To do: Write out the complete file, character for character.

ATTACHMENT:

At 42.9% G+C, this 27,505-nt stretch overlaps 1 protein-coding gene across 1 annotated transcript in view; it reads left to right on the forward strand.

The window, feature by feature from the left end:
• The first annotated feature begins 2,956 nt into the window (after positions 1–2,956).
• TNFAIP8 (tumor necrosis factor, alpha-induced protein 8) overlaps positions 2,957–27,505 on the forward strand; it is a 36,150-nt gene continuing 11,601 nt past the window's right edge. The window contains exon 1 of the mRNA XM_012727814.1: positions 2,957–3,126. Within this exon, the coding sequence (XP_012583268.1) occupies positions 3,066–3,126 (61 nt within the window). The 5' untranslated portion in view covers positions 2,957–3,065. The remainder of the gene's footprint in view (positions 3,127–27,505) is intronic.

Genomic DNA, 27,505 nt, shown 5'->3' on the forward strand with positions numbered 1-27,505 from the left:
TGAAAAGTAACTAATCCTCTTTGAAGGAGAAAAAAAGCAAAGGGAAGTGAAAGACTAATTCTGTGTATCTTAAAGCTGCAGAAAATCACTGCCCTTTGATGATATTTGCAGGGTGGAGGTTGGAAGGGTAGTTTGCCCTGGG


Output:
At 42.9% G+C, this 27,505-nt stretch overlaps 1 protein-coding gene across 1 annotated transcript in view; it reads left to right on the forward strand.

The window, feature by feature from the left end:
• The first annotated feature begins 2,956 nt into the window (after positions 1–2,956).
• TNFAIP8 (tumor necrosis factor, alpha-induced protein 8) overlaps positions 2,957–27,505 on the forward strand; it is a 36,150-nt gene continuing 11,601 nt past the window's right edge. The window contains exon 1 of the mRNA XM_012727814.1: positions 2,957–3,126. Within this exon, the coding sequence (XP_012583268.1) occupies positions 3,066–3,126 (61 nt within the window). The 5' untranslated portion in view covers positions 2,957–3,065. The remainder of the gene's footprint in view (positions 3,127–27,505) is intronic.

Genomic DNA, 27,505 nt, shown 5'->3' on the forward strand with positions numbered 1-27,505 from the left:
TGAAAAGTAACTAATCCTCTTTGAAGGAGAAAAAAAGCAAAGGGAAGTGAAAGACTAATTCTGTGTATCTTAAAGCTGCAGAAAATCACTGCCCTTTGATGATATTTGCAGGGTGGAGGTTGGAAGGGTAGTTTGCCCTGGG